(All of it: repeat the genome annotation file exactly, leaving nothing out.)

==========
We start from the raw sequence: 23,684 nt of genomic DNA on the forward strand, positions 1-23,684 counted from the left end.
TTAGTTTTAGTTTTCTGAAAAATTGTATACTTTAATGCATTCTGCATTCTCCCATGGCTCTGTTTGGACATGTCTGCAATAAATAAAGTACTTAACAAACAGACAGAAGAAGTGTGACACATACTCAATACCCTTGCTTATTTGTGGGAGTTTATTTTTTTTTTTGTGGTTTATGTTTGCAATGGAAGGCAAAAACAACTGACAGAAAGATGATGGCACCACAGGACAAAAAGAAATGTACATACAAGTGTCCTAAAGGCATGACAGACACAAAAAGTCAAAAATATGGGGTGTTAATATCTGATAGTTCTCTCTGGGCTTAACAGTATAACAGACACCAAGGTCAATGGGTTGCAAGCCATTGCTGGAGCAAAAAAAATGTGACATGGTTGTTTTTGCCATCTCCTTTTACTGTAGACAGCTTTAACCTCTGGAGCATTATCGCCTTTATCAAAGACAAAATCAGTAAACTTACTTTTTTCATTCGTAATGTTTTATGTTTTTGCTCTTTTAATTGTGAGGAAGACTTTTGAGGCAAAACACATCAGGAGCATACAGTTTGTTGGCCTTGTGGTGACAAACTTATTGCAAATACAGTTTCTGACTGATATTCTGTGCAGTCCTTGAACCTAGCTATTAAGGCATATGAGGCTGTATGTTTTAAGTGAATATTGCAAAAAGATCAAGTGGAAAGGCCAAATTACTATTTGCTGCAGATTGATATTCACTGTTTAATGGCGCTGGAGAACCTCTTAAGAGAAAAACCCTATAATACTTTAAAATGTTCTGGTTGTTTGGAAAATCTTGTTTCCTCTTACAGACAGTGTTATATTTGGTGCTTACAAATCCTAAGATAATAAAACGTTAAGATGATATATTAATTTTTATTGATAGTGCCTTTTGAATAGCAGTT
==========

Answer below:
We start from the raw sequence: 23,684 nt of genomic DNA on the forward strand, positions 1-23,684 counted from the left end.
TTAGTTTTAGTTTTCTGAAAAATTGTATACTTTAATGCATTCTGCATTCTCCCATGGCTCTGTTTGGACATGTCTGCAATAAATAAAGTACTTAACAAACAGACAGAAGAAGTGTGACACATACTCAATACCCTTGCTTATTTGTGGGAGTTTATTTTTTTTTTTGTGGTTTATGTTTGCAATGGAAGGCAAAAACAACTGACAGAAAGATGATGGCACCACAGGACAAAAAGAAATGTACATACAAGTGTCCTAAAGGCATGACAGACACAAAAAGTCAAAAATATGGGGTGTTAATATCTGATAGTTCTCTCTGGGCTTAACAGTATAACAGACACCAAGGTCAATGGGTTGCAAGCCATTGCTGGAGCAAAAAAAATGTGACATGGTTGTTTTTGCCATCTCCTTTTACTGTAGACAGCTTTAACCTCTGGAGCATTATCGCCTTTATCAAAGACAAAATCAGTAAACTTACTTTTTTCATTCGTAATGTTTTATGTTTTTGCTCTTTTAATTGTGAGGAAGACTTTTGAGGCAAAACACATCAGGAGCATACAGTTTGTTGGCCTTGTGGTGACAAACTTATTGCAAATACAGTTTCTGACTGATATTCTGTGCAGTCCTTGAACCTAGCTATTAAGGCATATGAGGCTGTATGTTTTAAGTGAATATTGCAAAAAGATCAAGTGGAAAGGCCAAATTACTATTTGCTGCAGATTGATATTCACTGTTTAATGGCGCTGGAGAACCTCTTAAGAGAAAAACCCTATAATACTTTAAAATGTTCTGGTTGTTTGGAAAATCTTGTTTCCTCTTACAGACAGTGTTATATTTGGTGCTTACAAATCCTAAGATAATAAAACGTTAAGATGATATATTAATTTTTATTGATAGTGCCTTTTGAATAGCAGTT